Ketogenic Diet and Epilepsy

A ketogenic diet, or keto diet, is a very low-carb diet, which is known to turn the body into a fat-burning machine, has many potential benefits for weight loss, health and performance, but also some potential initial side effects. The importance of the ketogenic diet (KD) has been acknowledged in the treatment of epilepsy, although the exact mechanisms, remains enigma.

They seem to be different from those of regular antiepileptic medications (AEDs), and is comprised of four elements, the changes of any of them can potentially result in loss of its anticonvulsant effect: (1) increased amount of fat, i.e., in a ratio of 3 to 4 grams of fat for each gram of protein and carbohydrates, (2) as low glucose consumption as possible, (3) caloric restriction, (4) fluid restriction. A keto diet is designed specifically to result in ketosis, with increased blood level of free fatty acids (FFAs). The FFAs are transferred into the mitochondria, by means of a carnitine shuttle system, where they are degraded into ketone bodies through β oxidation. These ketone bodies include β hydroxybutyrate, acetone and acetoacetate.

The degradation of these ketone bodies delivers Acetyl-CoA directly to the TCA cycle, thereby increasing its turnover while bypassing the essentiality to depend on acetyl-CoA coming from glycolysis to synthesize ATP. The ketone bodies penetrate it easily unlike glucose, which requires a transporter to cross the blood brain barrier. But, in case of glut 1 deficiency, the KD is the preferred way of antiepileptic treatment since it allows for bypassing the need for glucose. Also the population in whom the conversion of pyruvate to acetyl-CoA is blocked, for instance, in pyruvate dehydrogenase (PDH) deficiency, will also benefit from bypassing this route. β hydroxybutyrate being the predominant ketone body measured in the blood, is used to monitor the degree of ketosis during therapy. The degradation of βhydroxybutyrate leads to increased production of acetone. Acetone is one of the ketone bodies that have an anticonvulsant effect in several types of mouse seizure models. The mechanism of this effect is unknown, although an effect on K2p channels has been proposed.

Acetyl-CoA increases the level of the neurotransmitters glutamate and γ-aminobutyric acid (GABA) and the major excitatory and inhibitory neurotransmitters in brain, respectively. A net effect of enhanced GABAergic influence can be responsible for an anticonvulsant action. Another product of an elevated level of free fatty acids is polyunsaturated fatty acids (PUFAs) with potential ability of PUFAs to block seizure activity in the brain is associated with some rather more complicated mechanisms, including direct inhibition of voltage-gated sodium and calcium channels, activation of a lipid-sensitive potassium channel, enhanced activity of the sodium pump to limit neuronal excitability, activation of peroxisome proliferator-activated receptor-α (PPARα), and induction of expression and activity of brain specific uncoupling proteins in mitochondria, henceforth inducing a neuroprotective effect which works through limiting reactive oxygen species (ROS) generation. The ketogenic diet is primarily anticonvulsant but but in several aspects, is also neuroprotective. Neuroprotection can bring about anticonvulsant effect, but it may have other effects, which can lead to other clinical uses of the KD. Overall, the use of the KD enhances energy production in the brain. A product of βhydroxybutyrate dehydrogenation, acetoacetate, is transferred into acetyl-CoA which enters the tricarboxylic acid (TCA) cycle. The increased turnover generates protons and electrons that are channeled to ETC. This, in turn, drives the formation of ATP from adenosine diphosphate (ADP) by ATP synthase. Enhanced ATP can either be converted to phosphocreatine for energy storage or split into adenosine. Higher ATP levels provide energy reserves for a neuron to continue functioning under stress. Increased extracellular adenosine offers a neuroprotective buffer against insults, reduces excitation, and ward off excessive TP demands, thus providing local seizure control and neuroprotection.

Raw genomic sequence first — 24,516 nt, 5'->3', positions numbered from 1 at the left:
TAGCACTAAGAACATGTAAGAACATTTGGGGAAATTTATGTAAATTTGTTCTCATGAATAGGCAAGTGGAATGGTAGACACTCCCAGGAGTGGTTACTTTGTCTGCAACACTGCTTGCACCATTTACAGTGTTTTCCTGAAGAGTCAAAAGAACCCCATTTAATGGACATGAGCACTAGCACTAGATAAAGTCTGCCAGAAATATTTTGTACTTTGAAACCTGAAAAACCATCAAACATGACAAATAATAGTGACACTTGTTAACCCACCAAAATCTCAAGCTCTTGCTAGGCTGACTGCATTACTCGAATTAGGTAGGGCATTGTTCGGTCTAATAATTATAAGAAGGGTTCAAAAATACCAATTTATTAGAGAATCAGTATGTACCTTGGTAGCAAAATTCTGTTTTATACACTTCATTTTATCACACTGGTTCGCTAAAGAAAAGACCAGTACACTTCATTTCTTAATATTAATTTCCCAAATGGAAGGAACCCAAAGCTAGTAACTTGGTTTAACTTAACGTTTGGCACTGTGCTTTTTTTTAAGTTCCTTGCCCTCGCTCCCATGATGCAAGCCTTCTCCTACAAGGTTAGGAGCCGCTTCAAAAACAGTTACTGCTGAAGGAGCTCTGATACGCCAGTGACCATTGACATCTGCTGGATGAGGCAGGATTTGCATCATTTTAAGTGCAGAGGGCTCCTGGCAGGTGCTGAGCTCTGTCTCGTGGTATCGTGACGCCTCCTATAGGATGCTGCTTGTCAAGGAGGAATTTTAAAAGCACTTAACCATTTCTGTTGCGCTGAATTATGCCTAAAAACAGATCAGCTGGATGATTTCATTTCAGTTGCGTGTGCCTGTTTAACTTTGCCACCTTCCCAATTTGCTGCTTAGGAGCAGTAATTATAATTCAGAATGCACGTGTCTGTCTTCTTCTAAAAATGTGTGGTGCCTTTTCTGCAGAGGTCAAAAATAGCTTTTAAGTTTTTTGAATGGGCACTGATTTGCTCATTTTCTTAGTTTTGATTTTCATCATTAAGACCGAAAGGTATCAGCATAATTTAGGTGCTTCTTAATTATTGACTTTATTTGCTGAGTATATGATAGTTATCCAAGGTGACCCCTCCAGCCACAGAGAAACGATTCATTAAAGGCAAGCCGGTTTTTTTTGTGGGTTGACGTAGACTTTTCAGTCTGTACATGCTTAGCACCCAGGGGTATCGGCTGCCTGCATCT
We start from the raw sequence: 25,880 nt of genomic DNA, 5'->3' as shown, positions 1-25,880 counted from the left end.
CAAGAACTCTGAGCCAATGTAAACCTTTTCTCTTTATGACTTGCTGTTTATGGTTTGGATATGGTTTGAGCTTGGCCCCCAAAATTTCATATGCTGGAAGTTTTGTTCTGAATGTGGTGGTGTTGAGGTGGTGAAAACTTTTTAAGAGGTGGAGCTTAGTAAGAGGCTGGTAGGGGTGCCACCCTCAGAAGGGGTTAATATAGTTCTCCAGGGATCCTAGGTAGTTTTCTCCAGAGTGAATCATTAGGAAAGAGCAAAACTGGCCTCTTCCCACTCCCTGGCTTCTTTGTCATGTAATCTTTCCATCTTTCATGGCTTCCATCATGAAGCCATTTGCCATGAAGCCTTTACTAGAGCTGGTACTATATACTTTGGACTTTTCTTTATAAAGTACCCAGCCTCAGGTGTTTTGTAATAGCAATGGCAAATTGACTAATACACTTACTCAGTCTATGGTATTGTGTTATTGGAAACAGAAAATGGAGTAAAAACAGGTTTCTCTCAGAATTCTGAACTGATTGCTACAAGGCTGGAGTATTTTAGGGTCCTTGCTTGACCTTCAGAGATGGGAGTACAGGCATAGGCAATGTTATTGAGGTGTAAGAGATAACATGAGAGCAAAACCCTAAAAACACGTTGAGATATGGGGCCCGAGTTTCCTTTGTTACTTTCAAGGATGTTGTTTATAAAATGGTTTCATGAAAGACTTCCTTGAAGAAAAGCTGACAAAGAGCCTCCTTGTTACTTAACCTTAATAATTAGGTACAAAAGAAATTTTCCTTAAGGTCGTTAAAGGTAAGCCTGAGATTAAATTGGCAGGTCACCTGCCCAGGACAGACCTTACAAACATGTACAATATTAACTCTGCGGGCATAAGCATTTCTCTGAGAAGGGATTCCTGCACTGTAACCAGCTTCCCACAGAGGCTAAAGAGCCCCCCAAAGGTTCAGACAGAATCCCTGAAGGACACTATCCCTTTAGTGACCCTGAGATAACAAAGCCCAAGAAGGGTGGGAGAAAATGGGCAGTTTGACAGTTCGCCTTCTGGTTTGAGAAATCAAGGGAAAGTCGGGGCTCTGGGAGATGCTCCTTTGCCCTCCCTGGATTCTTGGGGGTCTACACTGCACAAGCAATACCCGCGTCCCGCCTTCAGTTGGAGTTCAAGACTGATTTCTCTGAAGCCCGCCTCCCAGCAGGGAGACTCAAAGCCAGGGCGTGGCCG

It was also suggested that the KD influences toward an upregulation of transcripts encoding energy metabolism enzymes and increase in the density of mitochondria in neuronal process, leading to heightened energy reserves. An improved energetic status can help in seizure prevention, by supporting GABAergic inhibition. It is suggested that adaptive processes to the metabolic changes induced by the diet lead to changes in gene expression which in turn result in some of the above-noted changes. Another path of neuroprotection is modulated through decreased generation of ROS which is considered to be related to PUFAs effect on uncoupling proteins.



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